Telkom on Friday informed investors that it is pursuing an acquisition of Cell C. This came three days after it said it was in talks about the purchase of an unnamed company, which TechCentral independently verified was Cell C well ahead of Friday’s update. So, why didn’t Telkom just say so in the first place?
The answer, it appears, is more than a little intriguing.
TechCentral has learnt that Telkom and 45% Cell C shareholder Blue Label Telecoms had a meeting with the JSE on Thursday, apparently to address concerns that the bourse had over Telkom’s first cautionary on Tuesday, and subsequent media coverage that confirmed that the target was Cell C.
Well-placed sources said the JSE was concerned that, though the company hadn’t named the target, the media was reporting as fact that it was Cell C.
For some reason, which will probably become apparent in the days or weeks ahead, someone is said to have put pressure on Telkom not to name the target. Was it Cell C itself, or Blue Label Telecoms? Or both? And if so, why?
Perhaps the answer lies in Blue Label’s share price crashing immediately after Telkom’s disclosure on Friday. Was the market expecting a better, and cleaner, outcome from the deal Cell C was pursuing with MTN South Africa? Are there concerns about Blue Label’s loans to Cell C and whether they will be repaid? Was Cell C worried that the Telkom approach could scupper its impending deal with MTN?
And why is Telkom suddenly so interested in Cell C again, after twice having walked away? After previously conducting a due diligence, Telkom CEO Sipho Maseko has said on several occasions that he was no longer interested in Cell C. What changed?
Hilton Tarrant, writing for Moneyweb, argued that Maseko may have realised he’s run out of growth opportunities, with Telkom’s subscriber gains in its mobile business slowing sharply in six months to end-September. Another theory I’ve heard is that Maseko sees a Cell C, MTN tie-up — whatever form that takes — as an existential threat to Telkom. There may be truth to both of these arguments.
What’s clear is that Maseko is running rapidly out of time if he wants to do a deal — if a deal is even possible. I hear MTN and Cell C have concluded the details of their “expanded roaming agreement”, which is likely to see the former taking over management over big parts of the latter’s network, and that the deal is simply awaiting the signatures of the respective CEOs, Godfrey Motsa and Douglas Craigie Stevenson.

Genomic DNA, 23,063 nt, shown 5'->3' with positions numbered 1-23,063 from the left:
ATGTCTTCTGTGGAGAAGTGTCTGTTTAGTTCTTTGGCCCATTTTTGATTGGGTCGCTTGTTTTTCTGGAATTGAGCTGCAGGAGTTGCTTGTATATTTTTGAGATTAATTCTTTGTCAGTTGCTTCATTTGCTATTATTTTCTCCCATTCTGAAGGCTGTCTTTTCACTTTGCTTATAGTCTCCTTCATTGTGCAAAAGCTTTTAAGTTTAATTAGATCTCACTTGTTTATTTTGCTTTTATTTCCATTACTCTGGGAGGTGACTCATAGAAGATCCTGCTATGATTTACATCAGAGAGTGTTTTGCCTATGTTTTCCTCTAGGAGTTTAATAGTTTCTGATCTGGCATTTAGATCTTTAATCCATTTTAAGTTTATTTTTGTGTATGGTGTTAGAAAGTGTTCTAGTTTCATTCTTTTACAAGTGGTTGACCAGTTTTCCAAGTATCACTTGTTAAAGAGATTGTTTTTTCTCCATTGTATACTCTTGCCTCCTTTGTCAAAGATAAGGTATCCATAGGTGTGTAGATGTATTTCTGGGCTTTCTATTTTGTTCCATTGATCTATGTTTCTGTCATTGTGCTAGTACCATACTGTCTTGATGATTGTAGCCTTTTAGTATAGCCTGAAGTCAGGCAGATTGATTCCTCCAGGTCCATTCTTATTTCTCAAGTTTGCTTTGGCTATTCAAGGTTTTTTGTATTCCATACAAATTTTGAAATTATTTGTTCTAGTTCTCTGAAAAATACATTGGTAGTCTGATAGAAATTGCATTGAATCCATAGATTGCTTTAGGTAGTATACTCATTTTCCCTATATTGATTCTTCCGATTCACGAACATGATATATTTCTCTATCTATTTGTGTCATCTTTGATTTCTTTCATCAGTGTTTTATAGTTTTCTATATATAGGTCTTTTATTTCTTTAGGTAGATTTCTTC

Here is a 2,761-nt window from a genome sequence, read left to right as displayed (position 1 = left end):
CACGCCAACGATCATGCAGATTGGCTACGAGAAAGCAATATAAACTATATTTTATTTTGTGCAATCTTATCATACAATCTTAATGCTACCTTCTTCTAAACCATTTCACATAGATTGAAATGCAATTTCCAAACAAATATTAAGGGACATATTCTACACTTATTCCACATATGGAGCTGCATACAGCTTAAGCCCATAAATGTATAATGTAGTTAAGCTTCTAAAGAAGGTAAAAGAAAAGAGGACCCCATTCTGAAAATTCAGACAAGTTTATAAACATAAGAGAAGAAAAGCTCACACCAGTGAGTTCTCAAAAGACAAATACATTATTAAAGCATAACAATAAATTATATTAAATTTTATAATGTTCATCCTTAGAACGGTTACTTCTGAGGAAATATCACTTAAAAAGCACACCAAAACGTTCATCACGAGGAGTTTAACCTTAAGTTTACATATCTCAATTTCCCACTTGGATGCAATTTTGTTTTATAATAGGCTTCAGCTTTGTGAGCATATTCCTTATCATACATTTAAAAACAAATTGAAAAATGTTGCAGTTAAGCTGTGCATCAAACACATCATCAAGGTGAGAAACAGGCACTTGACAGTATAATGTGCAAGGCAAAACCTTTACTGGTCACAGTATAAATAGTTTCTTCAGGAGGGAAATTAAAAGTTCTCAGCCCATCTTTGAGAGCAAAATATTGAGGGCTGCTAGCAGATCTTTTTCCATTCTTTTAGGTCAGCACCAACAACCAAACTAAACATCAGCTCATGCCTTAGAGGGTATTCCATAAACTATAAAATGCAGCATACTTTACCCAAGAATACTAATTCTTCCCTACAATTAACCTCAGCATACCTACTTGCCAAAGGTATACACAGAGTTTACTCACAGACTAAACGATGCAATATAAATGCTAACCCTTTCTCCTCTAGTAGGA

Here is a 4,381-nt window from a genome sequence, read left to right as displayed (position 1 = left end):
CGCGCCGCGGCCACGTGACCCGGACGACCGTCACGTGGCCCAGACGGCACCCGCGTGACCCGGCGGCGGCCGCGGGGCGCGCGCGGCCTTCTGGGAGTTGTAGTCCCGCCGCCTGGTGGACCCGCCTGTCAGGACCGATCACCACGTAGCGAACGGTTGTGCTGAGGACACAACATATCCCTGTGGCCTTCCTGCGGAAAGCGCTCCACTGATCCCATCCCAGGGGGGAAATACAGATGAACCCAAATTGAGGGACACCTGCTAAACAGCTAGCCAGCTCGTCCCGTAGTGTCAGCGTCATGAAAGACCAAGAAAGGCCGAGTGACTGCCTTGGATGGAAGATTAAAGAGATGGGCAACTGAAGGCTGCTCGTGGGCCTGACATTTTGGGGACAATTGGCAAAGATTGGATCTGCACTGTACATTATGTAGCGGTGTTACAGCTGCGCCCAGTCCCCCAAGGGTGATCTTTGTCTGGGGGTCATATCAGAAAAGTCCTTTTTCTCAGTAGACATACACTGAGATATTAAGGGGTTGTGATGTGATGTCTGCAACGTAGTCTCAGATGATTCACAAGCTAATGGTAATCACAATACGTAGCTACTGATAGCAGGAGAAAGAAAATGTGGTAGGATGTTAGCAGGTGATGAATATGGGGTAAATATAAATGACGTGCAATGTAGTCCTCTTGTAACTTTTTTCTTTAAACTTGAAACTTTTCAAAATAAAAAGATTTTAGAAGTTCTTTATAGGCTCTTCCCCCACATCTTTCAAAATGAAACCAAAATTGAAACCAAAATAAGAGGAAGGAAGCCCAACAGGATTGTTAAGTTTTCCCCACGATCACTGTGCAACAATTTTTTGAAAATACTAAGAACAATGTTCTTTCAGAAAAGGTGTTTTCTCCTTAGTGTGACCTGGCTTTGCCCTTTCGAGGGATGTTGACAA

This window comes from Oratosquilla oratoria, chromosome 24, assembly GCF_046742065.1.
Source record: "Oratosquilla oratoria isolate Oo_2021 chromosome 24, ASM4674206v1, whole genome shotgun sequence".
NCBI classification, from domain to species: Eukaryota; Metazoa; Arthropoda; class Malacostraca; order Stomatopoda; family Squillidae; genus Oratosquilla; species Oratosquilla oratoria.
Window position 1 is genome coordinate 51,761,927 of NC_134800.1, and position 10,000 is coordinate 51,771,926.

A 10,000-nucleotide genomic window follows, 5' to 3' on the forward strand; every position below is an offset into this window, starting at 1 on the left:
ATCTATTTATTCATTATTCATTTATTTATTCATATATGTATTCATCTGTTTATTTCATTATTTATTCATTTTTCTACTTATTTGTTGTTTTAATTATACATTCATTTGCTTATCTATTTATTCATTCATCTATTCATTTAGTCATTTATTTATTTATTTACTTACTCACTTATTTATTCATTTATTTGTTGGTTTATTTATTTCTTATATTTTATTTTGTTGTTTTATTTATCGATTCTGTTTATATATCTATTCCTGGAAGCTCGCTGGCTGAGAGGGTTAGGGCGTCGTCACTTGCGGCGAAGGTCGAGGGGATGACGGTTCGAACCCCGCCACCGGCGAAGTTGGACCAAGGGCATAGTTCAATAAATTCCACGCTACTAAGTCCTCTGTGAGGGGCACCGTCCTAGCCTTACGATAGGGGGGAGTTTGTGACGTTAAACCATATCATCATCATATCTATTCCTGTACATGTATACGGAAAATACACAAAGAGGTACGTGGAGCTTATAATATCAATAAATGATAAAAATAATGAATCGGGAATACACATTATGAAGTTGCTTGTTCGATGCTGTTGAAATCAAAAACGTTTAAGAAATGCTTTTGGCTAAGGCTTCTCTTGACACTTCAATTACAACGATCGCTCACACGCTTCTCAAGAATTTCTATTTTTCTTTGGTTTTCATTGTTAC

Another theory is that Telkom is simply trying to muddy the waters, something it’s alleged to have done with Cell C before. It’s been widely suggested that in its previous approaches, Telkom was not terribly serious about pursuing a deal, but saw the opportunity to sow instability in a competitor’s business. I’m not sure I buy that argument (especially since it went to the trouble of a due diligence), but it’s one of the theories being peddled and can’t be discounted.
Certainly, the regulatory hurdles in the way of a Telkom, Cell C tie-up are enormous and could make any deal that doesn’t have strong political backing impossible. My colleague Toby Shapshak quoted communications minister Stella Ndabeni-Abrahams on Tuesday as saying that she had not been informed of any deal involving Telkom and Cell C. That may have changed by now, of course.
The JSE won’t say what transpired at its meeting on Thursday with Telkom and Blue Label, or whether Telkom was reprimanded for its bland first cautionary. “We cannot comment because the JSE, as a licensed exchange, is precluded by provisions of section 73 of the Financial Markets Act from providing you or any other party with confidential information that is obtained in the performance of its regulatory duties and functions,” said Andre Visser, GM of issuer regulation via e-mail.
Telkom didn’t respond to e-mailed questions sent on Thursday about the JSE meeting, referring simply to Friday’s cautionary announcement. Among other questions TechCentral asked the company, but received no response to, were:
- Can Telkom confirm a meeting took place with the JSE and which parties other than Telkom and the JSE were present?
- What was discussed at the meeting? Further to this, was Telkom in any way reprimanded or cautioned by the JSE for its cautionary statement on Tuesday — if so, why?
- TechCentral understands that one or more parties are opposed to Telkom naming the acquisition target and may have threatened legal action to try to stop it from doing so? Is this correct? Are you able to shed any additional light on this and why this might be the case?
So, for the moment, there are more questions than answers. It’s clear this story is going to run and run. — © 2019 NewsCentral Media
- Duncan McLeod is editor of TechCentral